• How are they interacting, what are the channels. There’s many ways to interact with a brand or experience today, journey maps let’s us visualize all the ways people may connect so we can create experiences that are seamless from channel to channel.
  • Aha! In every research there is inevitably an Aha moment. One that the research participants did not anticipate but found it particularly insightful. These are pivotal moments identified in journey maps to help us hone in on what makes people tick.
  • There is always an opportunity to improve. In journey maps we identify key opportunities to start embracing what are things we can do better. Opportunities are not solutions but observation from the archetypes perspective.
  • One of the most important data points in any journey map is the sources. Journey maps are founded in research insights, be it interviews, industry, or subject matter experts, journey maps must visualize insights driven from true research and not gut feelings. Adding sources not only legitimizes your map but grounds it in facts.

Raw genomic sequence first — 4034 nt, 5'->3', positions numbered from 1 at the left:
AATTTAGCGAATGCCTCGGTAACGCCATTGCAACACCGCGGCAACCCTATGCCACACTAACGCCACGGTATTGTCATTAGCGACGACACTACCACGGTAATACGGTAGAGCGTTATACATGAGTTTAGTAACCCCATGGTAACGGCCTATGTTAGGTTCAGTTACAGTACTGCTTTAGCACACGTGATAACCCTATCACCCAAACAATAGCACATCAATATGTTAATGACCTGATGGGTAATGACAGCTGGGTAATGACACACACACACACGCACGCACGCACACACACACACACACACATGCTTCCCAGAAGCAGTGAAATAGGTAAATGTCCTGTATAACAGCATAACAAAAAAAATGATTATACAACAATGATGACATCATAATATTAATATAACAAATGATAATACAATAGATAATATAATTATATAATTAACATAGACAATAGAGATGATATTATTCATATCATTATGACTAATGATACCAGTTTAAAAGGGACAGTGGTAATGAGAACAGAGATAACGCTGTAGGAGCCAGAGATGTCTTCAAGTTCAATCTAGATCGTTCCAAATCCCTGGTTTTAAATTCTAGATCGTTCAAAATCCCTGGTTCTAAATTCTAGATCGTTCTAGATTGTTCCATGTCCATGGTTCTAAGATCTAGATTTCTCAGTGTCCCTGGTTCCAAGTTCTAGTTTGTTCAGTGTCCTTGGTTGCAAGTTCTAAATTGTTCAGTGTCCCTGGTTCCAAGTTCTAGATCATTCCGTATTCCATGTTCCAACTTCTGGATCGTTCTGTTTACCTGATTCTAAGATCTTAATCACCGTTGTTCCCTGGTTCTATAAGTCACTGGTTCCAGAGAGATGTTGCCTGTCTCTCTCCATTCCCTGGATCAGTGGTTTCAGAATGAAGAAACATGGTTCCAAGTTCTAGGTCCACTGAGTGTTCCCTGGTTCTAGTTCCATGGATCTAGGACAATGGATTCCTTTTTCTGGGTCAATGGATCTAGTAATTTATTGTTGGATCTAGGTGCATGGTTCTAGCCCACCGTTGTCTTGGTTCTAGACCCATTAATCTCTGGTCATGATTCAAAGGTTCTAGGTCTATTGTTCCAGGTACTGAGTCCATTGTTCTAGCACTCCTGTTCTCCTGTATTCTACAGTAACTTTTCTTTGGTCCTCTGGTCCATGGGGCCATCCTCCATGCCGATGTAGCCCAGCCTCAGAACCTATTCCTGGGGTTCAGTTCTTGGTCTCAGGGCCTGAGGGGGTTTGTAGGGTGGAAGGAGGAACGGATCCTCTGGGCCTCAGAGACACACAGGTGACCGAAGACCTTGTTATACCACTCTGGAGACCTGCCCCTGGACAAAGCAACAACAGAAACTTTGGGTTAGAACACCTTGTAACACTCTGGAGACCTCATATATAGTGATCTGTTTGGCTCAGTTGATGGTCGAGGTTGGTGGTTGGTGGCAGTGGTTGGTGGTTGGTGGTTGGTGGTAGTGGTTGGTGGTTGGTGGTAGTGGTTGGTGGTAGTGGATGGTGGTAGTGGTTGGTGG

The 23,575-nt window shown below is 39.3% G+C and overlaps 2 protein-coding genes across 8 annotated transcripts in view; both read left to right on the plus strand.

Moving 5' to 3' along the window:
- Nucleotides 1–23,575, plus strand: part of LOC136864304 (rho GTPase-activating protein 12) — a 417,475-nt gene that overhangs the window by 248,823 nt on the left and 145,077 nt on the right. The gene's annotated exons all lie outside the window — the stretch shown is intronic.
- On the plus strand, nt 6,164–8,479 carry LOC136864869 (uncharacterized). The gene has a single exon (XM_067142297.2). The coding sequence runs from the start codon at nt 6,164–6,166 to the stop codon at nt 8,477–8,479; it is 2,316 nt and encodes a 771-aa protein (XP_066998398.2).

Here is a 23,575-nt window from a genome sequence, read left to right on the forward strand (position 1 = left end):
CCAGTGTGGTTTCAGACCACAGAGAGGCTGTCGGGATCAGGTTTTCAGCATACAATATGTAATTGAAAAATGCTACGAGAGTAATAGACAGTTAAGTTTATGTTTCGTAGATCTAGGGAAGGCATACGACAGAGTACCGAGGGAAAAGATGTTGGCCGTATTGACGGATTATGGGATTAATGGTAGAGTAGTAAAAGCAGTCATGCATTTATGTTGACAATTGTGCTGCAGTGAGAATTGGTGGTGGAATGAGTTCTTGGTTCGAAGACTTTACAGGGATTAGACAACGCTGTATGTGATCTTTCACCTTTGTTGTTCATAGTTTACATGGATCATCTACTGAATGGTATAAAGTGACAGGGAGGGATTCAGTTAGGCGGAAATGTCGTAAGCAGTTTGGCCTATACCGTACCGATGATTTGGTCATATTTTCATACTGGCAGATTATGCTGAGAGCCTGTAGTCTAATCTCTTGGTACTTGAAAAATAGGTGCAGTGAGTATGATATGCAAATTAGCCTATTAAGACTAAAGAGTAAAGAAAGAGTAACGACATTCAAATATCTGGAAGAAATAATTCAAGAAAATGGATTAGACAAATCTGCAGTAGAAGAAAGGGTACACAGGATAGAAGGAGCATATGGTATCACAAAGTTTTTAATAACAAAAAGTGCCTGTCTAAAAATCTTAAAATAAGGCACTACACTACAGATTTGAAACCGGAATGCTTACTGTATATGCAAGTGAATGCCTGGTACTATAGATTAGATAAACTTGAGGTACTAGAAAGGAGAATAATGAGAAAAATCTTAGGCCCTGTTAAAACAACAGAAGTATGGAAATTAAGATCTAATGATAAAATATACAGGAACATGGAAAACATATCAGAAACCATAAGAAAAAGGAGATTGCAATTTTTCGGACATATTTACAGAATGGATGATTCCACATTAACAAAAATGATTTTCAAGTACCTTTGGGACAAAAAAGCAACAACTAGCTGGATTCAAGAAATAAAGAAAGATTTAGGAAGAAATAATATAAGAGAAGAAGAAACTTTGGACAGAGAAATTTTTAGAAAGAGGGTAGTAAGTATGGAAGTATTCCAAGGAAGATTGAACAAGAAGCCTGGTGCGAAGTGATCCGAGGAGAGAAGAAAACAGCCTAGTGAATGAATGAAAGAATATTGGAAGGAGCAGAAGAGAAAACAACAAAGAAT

It’s ok to go in and out these techniques. Typically i may mix inspirational research with sketchboarding. There’s no steadfast rule that you must finish one UX activity before moving on to the next. These are all different parts of your toolkits. Pick them up as you need them. By allowing ourselves to image we allow ourselves and our teams to be free of constraints and explore ideas early on before going into the pixels. Once you’ve exhausted your and others imagination it’s time to start bringing things to life. It’s time to create.

The loot: Journey Map